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Why Tax Cuts are Disproportionate

Kevin Williamson writes Blue Voodoo in National Review.

Excerpts:

 The cartoon version of conservative economic thinking — that we should subsidize gazillionaires in order to create work opportunities for yacht painters, monocle polishers, and truffle graters — is fundamentally at odds with the facts. The supply-siders may have wrong economic ideas, but they do not have those wrong economic ideas. President Ronald Reagan, for example, loved to boast of the number of poor and modestly-off Americans his policies had removed from the federal tax rolls entirely. George W. Bush promised that he’d take the poorest fifth of taxpaying U.S. households off the federal tax rolls; Heritage estimates that he succeeded in doing so for about 10 million low-income households.

One of the perverse consequences of conservatives’ success in lowering the federal income-tax burdens of those on the left half of the earnings bell curve is that we have finally arrived at the point where our critics are partly correct: Most conservative plans for tax cuts at this point in history do disproportionately favor the wealthy and the high-income, for the mathematically unavoidable reason that they pay a steeply disproportionate share of federal income taxes, making it very difficult to design a tax-cut plan that does not disproportionately benefit them. It’s hard to cut taxes without cutting them for the taxpayers.

HKO

The more progressive the tax system is the more that the economy is dependent on the wealthy and thus subject to the same volatility. Tax cuts will favor the rich if the lower income have paid no taxes.

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Leveraging Ignorance

John Paulson

The Greatest Trade Ever by Gregory Zuckerman is the story of John Paulson and a handful of other traders who took positions against the mortgage market and made fortunes in a very short period of time.  Their primary method was to buy credit default swaps.  These swaps acted as insurance against the default of mortgage backed bonds, and were sold very cheaply by those who held the mortgage securities in order to spice the yield.

The trade started with the observation that housing prices were a bubble.  Housing had advanced far beyond a trend line and would have to drop 40% or more just to return to the trend line.  They also noted the tremendous growth in subprime mortgages, variable rate mortgages, LIAR loans, interest only loans and other varieties of mortgages that strongly indicated a much weaker ability of borrowers to fulfill their commitments.  In searching for the right tool to profit from shorting the mortgage market these investors stumbled across the credit default swaps.  The market for these swaps was very thin and most of the brokers did not know about them or fully understand them.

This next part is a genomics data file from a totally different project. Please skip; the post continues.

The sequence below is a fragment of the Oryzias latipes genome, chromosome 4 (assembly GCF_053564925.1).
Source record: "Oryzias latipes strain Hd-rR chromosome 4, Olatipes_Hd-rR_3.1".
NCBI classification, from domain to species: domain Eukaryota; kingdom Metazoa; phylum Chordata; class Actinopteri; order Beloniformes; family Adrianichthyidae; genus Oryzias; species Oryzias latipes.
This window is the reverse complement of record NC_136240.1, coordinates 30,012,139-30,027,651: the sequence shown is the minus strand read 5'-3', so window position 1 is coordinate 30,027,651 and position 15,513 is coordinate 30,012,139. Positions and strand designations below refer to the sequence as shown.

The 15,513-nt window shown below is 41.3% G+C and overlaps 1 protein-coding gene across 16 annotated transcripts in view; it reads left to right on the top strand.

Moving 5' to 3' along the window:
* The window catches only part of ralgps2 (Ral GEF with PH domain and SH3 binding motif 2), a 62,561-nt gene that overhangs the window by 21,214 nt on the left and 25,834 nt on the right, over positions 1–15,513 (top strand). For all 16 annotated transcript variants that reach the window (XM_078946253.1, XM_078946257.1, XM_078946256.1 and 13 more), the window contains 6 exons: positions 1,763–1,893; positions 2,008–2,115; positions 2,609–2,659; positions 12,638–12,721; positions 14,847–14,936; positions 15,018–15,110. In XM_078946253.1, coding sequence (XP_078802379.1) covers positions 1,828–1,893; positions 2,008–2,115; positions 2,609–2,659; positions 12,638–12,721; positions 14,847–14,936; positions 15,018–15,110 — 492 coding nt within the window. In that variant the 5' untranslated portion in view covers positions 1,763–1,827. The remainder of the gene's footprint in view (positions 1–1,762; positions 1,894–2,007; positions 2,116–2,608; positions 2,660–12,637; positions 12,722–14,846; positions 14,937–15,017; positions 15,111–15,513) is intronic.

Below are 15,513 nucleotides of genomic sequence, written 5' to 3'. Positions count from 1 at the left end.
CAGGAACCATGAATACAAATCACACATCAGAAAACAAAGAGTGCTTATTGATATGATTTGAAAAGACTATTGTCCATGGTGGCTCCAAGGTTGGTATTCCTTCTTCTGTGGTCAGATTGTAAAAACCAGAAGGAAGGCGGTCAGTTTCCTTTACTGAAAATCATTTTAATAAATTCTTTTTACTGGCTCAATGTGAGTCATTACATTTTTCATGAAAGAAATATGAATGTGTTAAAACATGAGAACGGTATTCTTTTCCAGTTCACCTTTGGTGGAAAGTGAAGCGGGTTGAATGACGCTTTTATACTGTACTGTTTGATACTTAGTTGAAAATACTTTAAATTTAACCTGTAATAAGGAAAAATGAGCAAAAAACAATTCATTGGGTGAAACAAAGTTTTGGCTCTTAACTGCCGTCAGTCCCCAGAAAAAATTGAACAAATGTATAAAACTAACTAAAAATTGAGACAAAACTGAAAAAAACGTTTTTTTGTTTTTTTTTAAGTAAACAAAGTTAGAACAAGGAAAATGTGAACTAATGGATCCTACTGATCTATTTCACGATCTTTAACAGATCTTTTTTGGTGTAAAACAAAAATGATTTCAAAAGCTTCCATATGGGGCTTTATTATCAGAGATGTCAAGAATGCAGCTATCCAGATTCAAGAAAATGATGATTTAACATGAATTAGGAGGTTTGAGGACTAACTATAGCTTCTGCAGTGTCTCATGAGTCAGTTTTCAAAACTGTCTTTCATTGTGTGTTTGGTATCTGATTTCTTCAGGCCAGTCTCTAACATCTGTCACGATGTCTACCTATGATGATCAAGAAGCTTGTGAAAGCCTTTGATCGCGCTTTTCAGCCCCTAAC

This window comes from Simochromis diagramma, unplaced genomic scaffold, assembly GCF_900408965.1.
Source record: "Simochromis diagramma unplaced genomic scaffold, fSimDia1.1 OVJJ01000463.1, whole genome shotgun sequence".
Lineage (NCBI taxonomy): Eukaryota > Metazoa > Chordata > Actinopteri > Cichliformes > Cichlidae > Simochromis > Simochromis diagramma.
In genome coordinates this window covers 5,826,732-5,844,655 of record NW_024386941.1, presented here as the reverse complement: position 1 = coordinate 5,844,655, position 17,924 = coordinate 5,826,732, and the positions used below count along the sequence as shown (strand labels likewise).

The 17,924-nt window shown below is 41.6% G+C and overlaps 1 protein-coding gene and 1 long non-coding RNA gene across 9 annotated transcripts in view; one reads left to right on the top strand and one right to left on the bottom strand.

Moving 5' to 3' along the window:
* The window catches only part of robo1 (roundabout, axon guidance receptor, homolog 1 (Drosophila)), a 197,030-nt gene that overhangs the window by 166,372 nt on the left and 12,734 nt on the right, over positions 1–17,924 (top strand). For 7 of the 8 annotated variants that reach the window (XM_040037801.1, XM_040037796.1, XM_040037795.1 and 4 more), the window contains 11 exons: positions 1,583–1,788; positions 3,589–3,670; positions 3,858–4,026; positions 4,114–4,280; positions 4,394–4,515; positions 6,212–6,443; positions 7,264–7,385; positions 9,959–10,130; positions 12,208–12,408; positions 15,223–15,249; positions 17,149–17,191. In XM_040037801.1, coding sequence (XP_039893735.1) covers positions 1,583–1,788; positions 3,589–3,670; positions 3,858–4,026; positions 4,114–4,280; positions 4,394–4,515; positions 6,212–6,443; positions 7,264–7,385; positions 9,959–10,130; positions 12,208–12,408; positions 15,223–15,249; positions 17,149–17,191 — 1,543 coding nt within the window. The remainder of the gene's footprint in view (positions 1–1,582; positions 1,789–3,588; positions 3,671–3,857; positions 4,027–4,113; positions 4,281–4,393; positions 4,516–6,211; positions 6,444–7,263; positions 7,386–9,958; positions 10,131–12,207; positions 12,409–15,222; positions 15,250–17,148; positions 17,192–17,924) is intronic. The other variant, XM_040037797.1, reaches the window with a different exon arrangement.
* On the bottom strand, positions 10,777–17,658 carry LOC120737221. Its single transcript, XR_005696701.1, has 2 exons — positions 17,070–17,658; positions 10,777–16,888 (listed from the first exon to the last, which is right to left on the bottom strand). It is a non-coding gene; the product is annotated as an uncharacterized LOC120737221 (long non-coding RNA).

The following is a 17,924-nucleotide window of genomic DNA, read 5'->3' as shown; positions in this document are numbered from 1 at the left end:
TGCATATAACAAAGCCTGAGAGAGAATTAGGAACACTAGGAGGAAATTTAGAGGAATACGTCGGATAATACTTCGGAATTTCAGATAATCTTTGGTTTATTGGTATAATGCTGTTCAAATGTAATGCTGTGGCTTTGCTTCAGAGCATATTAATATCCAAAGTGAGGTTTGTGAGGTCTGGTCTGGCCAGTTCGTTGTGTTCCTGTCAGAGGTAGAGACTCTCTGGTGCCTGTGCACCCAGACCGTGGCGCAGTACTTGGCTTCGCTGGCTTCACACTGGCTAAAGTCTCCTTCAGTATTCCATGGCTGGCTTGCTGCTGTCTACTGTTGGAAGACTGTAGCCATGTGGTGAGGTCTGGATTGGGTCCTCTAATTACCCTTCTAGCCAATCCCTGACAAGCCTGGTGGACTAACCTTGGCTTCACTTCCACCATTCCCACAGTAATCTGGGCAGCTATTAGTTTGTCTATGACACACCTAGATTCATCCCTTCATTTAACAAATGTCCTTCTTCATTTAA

At the time John Paulson and other were taking these positions against the mortgage market,  most of Wall Street thought them fools and were too willing to find investors willing to sell swaps on their positions.  Given that housing was constantly rising it seemed like easy money to sell swaps to those who foresaw Armageddon in the housing market.  Major firms like Lehman, Bear Sterns, and almost all of the major names had huge positions in collateralized debt obligations or CDOs; interest bearing securities backed by pools of mortgages.

But very, very few could visualize this house of cards the way Paulson and the other contrarians did, and even fewer still were confident enough in such a contrarian position to make such strong trades, putting a lot of money where their mouth was.

The first to see the opportunity was Michael Burry.  Trained as a doctor, Burry retained an interest in trading and eventually started his own fund, but he had a difficult time attracting traders who both understood his position and had the nerves and patience to endure the trade.

The big Kahuna in the trade was John Paulson who was able to attract investors to two funds and was able to maintain control to ride the trade to its peak.  Paulson’s two funds averaged a gain of 440% in a year that the stock market was up only 3.5%. His firm racked up a profit of $15 billion and his personal take was almost $4 billion.

With the exception of Greg Lippman at Deutsche Bank, these traders were outside the mainstream of investing, unassociated with the big name Wall Street firms. This speaks volumes about the level of group think in the industry even when markets move to extremes.  Well paid analysts sporting sophisticated mathematical models were assuring their investors and the public that the housing market was sound and even if prices stopped climbing that there was very little risk in the market.

Government agency  leaders such as Fed Chief Bernanke, retired Fed Chief Greenspan, and Treasury chief Hank Paulson (no relation to John, at least none was noted in the book) assured the public that nothing drastic was afoot.

When markets move to extreme it often pays to be a contrarian.  But the market did not move precisely timed with their trade. Early in the trade the markets moved against them and their racked up losses.  Even when housing prices declined they could not figure out why the securities derived from mortgages did not drop with the housing market.  Investors in their funds became very nervous, and many headed for the exists. But eventually the thinking proved correct and their bets earned huge returns.

Did these traders contribute to investor losses?  To the extent that firms had to make good in the credit default swaps they chose to sell to Paulson and others, yes.  But the same firms made money on the swaps as they sold them. They just made bad bets.

Seeking more securities to trade in a thinly traded market, Paulson encouraged Goldman to create a CDO with low quality mortgages just so he could short it.  Goldman was held to account for this action, but no charges were brought against Paulson.

While such trades are rare, and those with the nerves and ability to capitalize on them are very, very few, this book is an excellent look at the thinking of contrarians.  While it shows the value of truly independent thinking, it equally shows the danger of blind groupthink that grips our government and financial institutions.

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And Now for the Rest of the Story…

The outcome of the 2008 election centered around the financial collapse that hit just months before the vote.  Even the most committed capitalists were taken by surprise at what seemed like a significant failure of capitalism.  Outrage was magnified as taxpayer dollars were used to bail out Wall Street millionaires.  In the months before the election we had little insight as to what caused this catastrophe.